Kohut, Heinz. (1959). “Introspection, Empathy, and Psychoanalysis,” The Journal of the American Psychoanalytic Association 7 (July 1959): 459-483.
___________. (1966). “Forms and transformations of narcissism,” The Journal of the American Psychoanalytic Association., 14: 243-272.
___________. (1971). The Analysis of the Self. New York: International Universities Press. 1971.
___________. (1972). “Thoughts on narcissism and narcissistic rage,” Psychoanalytic Study of the Child, 27: 360-400.
___________. (1977). The Restoration of the Self. International Universities Press. 1977.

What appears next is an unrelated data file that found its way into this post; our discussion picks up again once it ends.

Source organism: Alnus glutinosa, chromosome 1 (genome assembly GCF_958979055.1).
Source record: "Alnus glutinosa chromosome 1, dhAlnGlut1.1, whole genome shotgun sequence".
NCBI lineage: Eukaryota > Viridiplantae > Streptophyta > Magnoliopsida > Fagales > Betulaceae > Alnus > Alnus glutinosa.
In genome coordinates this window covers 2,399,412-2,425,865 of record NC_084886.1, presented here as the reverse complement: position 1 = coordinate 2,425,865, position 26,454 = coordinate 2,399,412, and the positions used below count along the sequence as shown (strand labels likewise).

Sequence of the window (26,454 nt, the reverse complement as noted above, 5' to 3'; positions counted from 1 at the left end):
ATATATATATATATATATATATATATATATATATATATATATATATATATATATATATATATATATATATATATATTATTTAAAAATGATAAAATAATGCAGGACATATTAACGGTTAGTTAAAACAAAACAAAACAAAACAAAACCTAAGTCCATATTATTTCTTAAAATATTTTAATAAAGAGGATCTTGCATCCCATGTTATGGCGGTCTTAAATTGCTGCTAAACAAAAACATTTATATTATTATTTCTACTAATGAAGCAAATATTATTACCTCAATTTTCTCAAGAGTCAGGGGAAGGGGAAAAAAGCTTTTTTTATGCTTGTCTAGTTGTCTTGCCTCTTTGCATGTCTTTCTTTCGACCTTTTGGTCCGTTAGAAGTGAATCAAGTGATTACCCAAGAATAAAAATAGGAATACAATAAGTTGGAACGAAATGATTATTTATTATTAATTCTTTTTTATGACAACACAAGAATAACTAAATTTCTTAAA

___________. (1979). “The two analyses of Mr Z,” International Journal of Psycho-Analysis, 60: 3-20
___________. (1982). “Introspection, empathy, and the semi-circle of mental health,” International Journal of Psycho-Analysis, 63: 395-407.
___________. (1984). How Does Analysis Cure? Chicago: University of Chicago Press.
Strozier, Charles. (2001). Heinz Kohut: The Making of a Psychoanalyst. New York: Farrar, Straus and Giroux.
Terman, David M. (1984). “The self and the Oedipus complex.” Annual of Psychoanalysis, 12: 87-104.
______________. (1988). “Chapter 8: Optimum Frustration.” In Progress in Self Psychology, 4: 113-125.
Agosta, Lou. (2015). A Rumor of Empathy: Resistance, Narrative, Recovery. London: Routledge. See especially Chapter One from which this is an excerpt.